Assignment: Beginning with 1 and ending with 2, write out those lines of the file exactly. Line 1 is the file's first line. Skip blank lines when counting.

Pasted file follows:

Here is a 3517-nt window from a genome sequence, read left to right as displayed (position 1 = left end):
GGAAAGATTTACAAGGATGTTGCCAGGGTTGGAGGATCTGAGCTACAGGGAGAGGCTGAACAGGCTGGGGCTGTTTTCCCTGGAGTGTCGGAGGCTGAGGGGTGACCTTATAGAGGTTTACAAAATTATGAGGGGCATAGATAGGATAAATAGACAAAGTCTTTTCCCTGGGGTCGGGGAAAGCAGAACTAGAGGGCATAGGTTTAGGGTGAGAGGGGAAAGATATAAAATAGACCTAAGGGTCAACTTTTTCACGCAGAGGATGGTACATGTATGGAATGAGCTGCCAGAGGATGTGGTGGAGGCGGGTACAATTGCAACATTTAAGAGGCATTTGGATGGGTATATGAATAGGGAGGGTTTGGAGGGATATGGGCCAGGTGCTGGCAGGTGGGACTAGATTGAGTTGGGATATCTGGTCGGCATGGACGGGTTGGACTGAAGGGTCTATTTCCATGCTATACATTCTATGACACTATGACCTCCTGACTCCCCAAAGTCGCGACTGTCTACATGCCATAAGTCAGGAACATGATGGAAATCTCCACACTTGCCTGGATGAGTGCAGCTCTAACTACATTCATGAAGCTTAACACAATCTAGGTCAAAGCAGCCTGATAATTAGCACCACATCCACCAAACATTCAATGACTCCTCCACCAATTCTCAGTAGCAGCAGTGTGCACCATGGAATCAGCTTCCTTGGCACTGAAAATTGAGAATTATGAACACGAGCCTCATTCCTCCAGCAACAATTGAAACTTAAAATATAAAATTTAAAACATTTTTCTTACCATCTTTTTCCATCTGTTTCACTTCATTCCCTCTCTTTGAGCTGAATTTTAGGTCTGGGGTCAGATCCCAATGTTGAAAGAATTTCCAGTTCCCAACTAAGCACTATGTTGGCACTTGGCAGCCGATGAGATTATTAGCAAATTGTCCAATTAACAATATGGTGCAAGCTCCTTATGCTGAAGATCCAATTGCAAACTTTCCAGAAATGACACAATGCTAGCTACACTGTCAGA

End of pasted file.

Here is a 3517-nt window from a genome sequence, read left to right as displayed (position 1 = left end):
GGAAAGATTTACAAGGATGTTGCCAGGGTTGGAGGATCTGAGCTACAGGGAGAGGCTGAACAGGCTGGGGCTGTTTTCCCTGGAGTGTCGGAGGCTGAGGGGTGACCTTATAGAGGTTTACAAAATTATGAGGGGCATAGATAGGATAAATAGACAAAGTCTTTTCCCTGGGGTCGGGGAAAGCAGAACTAGAGGGCATAGGTTTAGGGTGAGAGGGGAAAGATATAAAATAGACCTAAGGGTCAACTTTTTCACGCAGAGGATGGTACATGTATGGAATGAGCTGCCAGAGGATGTGGTGGAGGCGGGTACAATTGCAACATTTAAGAGGCATTTGGATGGGTATATGAATAGGGAGGGTTTGGAGGGATATGGGCCAGGTGCTGGCAGGTGGGACTAGATTGAGTTGGGATATCTGGTCGGCATGGACGGGTTGGACTGAAGGGTCTATTTCCATGCTATACATTCTATGACACTATGACCTCCTGACTCCCCAAAGTCGCGACTGTCTACATGCCATAAGTCAGGAACATGATGGAAATCTCCACACTTGCCTGGATGAGTGCAGCTCTAACTACATTCATGAAGCTTAACACAATCTAGGTCAAAGCAGCCTGATAATTAGCACCACATCCACCAAACATTCAATGACTCCTCCACCAATTCTCAGTAGCAGCAGTGTGCACCATGGAATCAGCTTCCTTGGCACTGAAAATTGAGAATTATGAACACGAGCCTCATTCCTCCAGCAACAATTGAAACTTAAAATATAAAATTTAAAACATTTTTCTTACCATCTTTTTCCATCTGTTTCACTTCATTCCCTCTCTTTGAGCTGAATTTTAGGTCTGGGGTCAGATCCCAATGTTGAAAGAATTTCCAGTTCCCAACTAAGCACTATGTTGGCACTTGGCAGCCGATGAGATTATTAGCAAATTGTCCAATTAACAATATGGTGCAAGCTCCTTATGCTGAAGATCCAATTGCAAACTTTCCAGAAATGACACAATGCTAGCTACACTGTCAGA